Even amid bearish market conditions, the regulatory status of crypto assets remains a hot-button topic, as global governments attempt to discern how to best approach this emerging market.
Leading the charge for fair regulation is arguably the U.S. Securities and Exchange Commission (SEC), which has done its best to protect investors from unwarranted financial risk, while still treating this industry with respect.
SEC Commissioner Stein Talks Crypto
American attorney Kara Stein, who currently serves as an SEC Commissioner, recently sat down with Bloomberg to discuss the regulatory climate surrounding cryptocurrencies.
— Bloomberg Australia (@BloombergAU) October 22, 2018
Bringing up the age-old debate of whether Bitcoin should be classified as a non-correlated asset, legitimate currency, commodity, or security, the Bloomberg host questioned the regulator what the SEC classifies the digital asset as. Approaching how she responded with caution by not giving any conclusive answers, Stein stated:
“Well, we [at the SEC] determine whether it is a security or not and leave whether it’s a currency or not to others… But I think it depends on the form of the product that is being presented because Bitcoin can be, as you already know, backed by blockchain technologies. So I see many folks in the market thinking through how they can use blockchain to make what they do better.”
What Stein seems to be referring to is although Bitcoin has been classified as a non-security on a majority of occasions, some vehicles that involve the cryptocurrency have been labeled securities. Most recently, as reported by NewsBTC, the SEC, coupled with enforcement efforts from the CFTC and FBI, resulted in the shut down of 1Broker, who was reportedly offering “security-based swaps funded with Bitcoins.”
While this by no means indicates that the cryptocurrency is a security, the unfortunate case of 1Broker’s temporary demise reminds startups that the use of Bitcoin for investment products isn’t a get-out-of-jail-free card.
Although Stein made no mention of Ethereum or its regulatory status, which is widely regarded as “up in the air,” it can be assumed that her comments regarding how the status of Bitcoin differs from case-to-case and product-to-product can be logically applied to Ether.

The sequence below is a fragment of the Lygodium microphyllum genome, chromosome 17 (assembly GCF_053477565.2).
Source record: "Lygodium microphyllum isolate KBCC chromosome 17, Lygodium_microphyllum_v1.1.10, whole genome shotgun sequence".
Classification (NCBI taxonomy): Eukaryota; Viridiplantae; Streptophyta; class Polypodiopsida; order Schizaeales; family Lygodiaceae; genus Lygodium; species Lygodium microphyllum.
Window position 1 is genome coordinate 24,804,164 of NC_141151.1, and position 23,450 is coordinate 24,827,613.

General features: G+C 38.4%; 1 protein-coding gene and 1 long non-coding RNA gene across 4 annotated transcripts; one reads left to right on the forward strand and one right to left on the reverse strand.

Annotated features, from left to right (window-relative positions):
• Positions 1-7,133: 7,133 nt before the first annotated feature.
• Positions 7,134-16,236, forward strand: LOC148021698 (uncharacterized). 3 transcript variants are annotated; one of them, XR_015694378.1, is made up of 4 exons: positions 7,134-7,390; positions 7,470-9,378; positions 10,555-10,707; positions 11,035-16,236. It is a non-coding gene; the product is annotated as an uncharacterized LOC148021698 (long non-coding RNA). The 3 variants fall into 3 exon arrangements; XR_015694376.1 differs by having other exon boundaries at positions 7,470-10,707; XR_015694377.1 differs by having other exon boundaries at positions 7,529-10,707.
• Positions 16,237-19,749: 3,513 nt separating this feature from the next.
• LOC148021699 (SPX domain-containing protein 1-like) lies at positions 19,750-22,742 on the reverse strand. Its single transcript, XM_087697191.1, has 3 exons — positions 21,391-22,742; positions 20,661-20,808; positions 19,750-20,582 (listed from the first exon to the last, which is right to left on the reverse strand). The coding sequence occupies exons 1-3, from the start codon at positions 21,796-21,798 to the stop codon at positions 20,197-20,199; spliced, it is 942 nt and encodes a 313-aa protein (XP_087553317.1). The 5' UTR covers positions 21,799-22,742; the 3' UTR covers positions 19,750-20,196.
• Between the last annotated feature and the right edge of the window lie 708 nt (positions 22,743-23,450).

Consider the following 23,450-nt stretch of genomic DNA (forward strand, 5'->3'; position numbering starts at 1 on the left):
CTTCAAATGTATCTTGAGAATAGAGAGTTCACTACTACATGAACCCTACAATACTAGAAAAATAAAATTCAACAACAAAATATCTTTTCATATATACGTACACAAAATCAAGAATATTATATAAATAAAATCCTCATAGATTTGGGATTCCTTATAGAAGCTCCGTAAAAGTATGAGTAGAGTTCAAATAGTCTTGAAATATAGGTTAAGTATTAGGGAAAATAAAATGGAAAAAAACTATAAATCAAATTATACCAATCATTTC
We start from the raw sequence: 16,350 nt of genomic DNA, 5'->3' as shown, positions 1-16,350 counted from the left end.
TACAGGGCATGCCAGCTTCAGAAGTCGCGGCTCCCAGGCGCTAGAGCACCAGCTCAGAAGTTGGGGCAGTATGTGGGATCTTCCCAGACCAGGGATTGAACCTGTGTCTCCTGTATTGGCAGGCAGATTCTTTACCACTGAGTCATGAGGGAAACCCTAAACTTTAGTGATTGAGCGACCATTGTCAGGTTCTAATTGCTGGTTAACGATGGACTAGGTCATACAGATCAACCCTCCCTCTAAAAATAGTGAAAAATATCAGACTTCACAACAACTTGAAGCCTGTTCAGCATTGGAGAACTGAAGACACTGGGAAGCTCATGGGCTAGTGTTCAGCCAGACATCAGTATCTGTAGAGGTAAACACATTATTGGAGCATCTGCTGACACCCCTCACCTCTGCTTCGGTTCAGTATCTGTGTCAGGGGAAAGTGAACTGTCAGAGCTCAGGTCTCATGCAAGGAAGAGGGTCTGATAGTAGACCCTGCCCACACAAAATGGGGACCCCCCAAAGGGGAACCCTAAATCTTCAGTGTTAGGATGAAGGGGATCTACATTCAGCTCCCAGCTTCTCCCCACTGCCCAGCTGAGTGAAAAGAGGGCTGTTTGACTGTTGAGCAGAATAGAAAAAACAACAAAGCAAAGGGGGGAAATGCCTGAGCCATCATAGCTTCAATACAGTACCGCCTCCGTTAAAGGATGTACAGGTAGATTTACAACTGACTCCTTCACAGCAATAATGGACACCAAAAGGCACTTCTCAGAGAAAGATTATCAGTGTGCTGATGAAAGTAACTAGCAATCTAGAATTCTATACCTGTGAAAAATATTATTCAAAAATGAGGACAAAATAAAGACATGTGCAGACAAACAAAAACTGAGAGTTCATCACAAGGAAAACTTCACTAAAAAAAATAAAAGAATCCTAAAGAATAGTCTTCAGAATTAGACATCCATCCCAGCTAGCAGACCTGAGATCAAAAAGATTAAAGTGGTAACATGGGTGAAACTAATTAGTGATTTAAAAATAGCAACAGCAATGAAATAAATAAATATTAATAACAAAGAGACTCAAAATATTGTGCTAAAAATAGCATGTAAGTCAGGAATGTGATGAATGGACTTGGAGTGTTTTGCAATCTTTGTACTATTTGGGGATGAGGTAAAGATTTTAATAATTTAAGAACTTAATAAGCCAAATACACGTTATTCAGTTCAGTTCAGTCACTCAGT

The Bloomberg host went on to ask the question that has been on the minds of cryptocurrency enthusiasts worldwide — is a Bitcoin — or crypto-backed exchange-traded fund (ETF) in the cards?
Again, as if she was walking on hot coals, the Commissioner responded with caution, noting that she doesn’t know the answer to that question as it depends on the “facts and circumstances” of an ETF application. This vague answer prompted the Bloomberg anchor to make another query, asking what concerns the SEC has with a Bitcoin-centric ETF.
Exuding more confidence this time around, the attorney noted:
“At the end of the day, whatever fund presents a concept to us will have to show how they can get accurate valuations, how they make sure that there is physical custody, and how to make sure that there is adequate liquidity, especially in a 40 act fund context, where investors can get the money when they need their money. So we will look at all of those factors and make a decision based on that particular fund and how it will be able to handle those particular requirements.”
Interestingly enough, Stein’s comments mirror the qualms brought up in the SEC’s recent rejection of a handful of crypto-backed ETFs. However, these regulatory issues are rapidly getting resolved. In terms of custody, Fidelity’s recently-launched subsidiary, Fidelity Digital Asset Services, will offer a valued cold storage custody solution, which may satisfy the SEC’s standards.
On the liquidity side of things, many, including NewsBTC’s Joseph Young, have claimed that the arrival of Bakkt’s physically-backed BTC futures in December will facilitate a surge in liquidity, likely quenching the SEC’s thirst for “markets of sufficient size.”
Although the regulator’s concern regarding accurate valuations has yet to be meaningfully addressed by innovators within the cryptosphere, it is apparent that moves are being made to satisfy the SEC’s agenda, which may catalyze the regulator to finally green light a crypto-backed ETF.
Featured image from Shutterstock.